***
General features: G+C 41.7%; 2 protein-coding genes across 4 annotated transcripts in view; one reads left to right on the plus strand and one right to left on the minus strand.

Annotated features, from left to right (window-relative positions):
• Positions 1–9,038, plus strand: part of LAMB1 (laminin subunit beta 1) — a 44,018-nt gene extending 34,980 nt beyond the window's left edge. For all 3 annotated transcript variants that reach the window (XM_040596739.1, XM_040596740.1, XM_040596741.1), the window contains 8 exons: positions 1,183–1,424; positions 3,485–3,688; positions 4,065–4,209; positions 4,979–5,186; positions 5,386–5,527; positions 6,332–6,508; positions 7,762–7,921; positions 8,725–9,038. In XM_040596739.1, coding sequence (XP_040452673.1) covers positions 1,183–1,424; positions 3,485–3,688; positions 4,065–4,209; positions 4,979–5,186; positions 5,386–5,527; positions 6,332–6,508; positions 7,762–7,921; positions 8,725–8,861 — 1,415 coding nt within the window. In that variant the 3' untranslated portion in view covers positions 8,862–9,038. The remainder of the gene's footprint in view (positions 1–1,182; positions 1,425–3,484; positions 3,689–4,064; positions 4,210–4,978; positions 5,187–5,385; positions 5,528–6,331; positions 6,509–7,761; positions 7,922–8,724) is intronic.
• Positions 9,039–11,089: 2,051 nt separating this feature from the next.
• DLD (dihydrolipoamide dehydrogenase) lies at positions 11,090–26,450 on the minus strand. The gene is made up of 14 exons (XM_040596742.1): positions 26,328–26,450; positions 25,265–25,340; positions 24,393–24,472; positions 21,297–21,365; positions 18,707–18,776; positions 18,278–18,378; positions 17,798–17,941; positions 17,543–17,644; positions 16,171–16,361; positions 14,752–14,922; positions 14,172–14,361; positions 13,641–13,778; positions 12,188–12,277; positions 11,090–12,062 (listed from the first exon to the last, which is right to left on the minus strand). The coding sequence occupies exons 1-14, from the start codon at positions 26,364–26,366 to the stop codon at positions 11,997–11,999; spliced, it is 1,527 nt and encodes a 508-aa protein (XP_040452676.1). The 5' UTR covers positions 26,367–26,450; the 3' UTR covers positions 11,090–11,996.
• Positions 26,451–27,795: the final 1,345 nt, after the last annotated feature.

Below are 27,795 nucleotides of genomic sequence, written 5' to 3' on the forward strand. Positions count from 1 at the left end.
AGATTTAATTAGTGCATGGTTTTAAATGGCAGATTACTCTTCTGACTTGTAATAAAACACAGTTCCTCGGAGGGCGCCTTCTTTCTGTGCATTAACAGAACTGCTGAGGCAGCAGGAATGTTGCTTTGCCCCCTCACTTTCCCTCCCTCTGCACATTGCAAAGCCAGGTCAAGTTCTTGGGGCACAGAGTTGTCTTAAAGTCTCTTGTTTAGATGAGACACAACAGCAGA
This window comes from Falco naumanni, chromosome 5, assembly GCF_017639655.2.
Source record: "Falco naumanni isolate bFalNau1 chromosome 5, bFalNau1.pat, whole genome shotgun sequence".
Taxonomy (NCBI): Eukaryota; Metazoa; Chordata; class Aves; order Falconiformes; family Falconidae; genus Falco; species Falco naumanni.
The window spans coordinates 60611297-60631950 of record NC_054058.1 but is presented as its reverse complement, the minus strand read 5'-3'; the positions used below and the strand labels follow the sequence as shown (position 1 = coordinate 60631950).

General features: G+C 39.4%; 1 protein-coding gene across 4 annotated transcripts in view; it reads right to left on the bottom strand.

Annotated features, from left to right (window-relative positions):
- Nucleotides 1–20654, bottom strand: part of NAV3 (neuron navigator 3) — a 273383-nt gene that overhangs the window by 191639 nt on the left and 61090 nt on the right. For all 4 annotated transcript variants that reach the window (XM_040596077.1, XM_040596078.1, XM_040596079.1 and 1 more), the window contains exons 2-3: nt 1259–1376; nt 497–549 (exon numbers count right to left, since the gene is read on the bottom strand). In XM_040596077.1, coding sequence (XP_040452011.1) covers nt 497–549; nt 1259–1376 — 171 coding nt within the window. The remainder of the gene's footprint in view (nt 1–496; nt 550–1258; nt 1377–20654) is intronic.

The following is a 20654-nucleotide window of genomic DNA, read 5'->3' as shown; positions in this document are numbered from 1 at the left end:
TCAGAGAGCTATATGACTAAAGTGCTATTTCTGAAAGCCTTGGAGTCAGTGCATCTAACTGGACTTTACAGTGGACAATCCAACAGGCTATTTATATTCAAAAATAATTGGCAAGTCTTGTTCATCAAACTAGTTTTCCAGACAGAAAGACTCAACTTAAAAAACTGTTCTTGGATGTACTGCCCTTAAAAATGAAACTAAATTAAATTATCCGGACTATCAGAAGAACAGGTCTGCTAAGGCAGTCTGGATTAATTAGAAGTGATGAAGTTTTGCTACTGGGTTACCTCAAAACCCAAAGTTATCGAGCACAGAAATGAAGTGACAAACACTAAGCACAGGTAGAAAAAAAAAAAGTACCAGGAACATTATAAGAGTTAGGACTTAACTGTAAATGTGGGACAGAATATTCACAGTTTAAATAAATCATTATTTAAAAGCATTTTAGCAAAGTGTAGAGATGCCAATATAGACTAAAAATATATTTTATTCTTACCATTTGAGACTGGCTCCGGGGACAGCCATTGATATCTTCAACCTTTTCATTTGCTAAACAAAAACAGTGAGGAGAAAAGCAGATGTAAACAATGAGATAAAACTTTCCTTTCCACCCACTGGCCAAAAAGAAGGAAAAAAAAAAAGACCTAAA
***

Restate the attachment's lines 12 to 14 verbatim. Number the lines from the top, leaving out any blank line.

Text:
The window spans coordinates 60611297-60631950 of record NC_054058.1 but is presented as its reverse complement, the minus strand read 5'-3'; the positions used below and the strand labels follow the sequence as shown (position 1 = coordinate 60631950).

General features: G+C 39.4%; 1 protein-coding gene across 4 annotated transcripts in view; it reads right to left on the bottom strand.

Annotated features, from left to right (window-relative positions):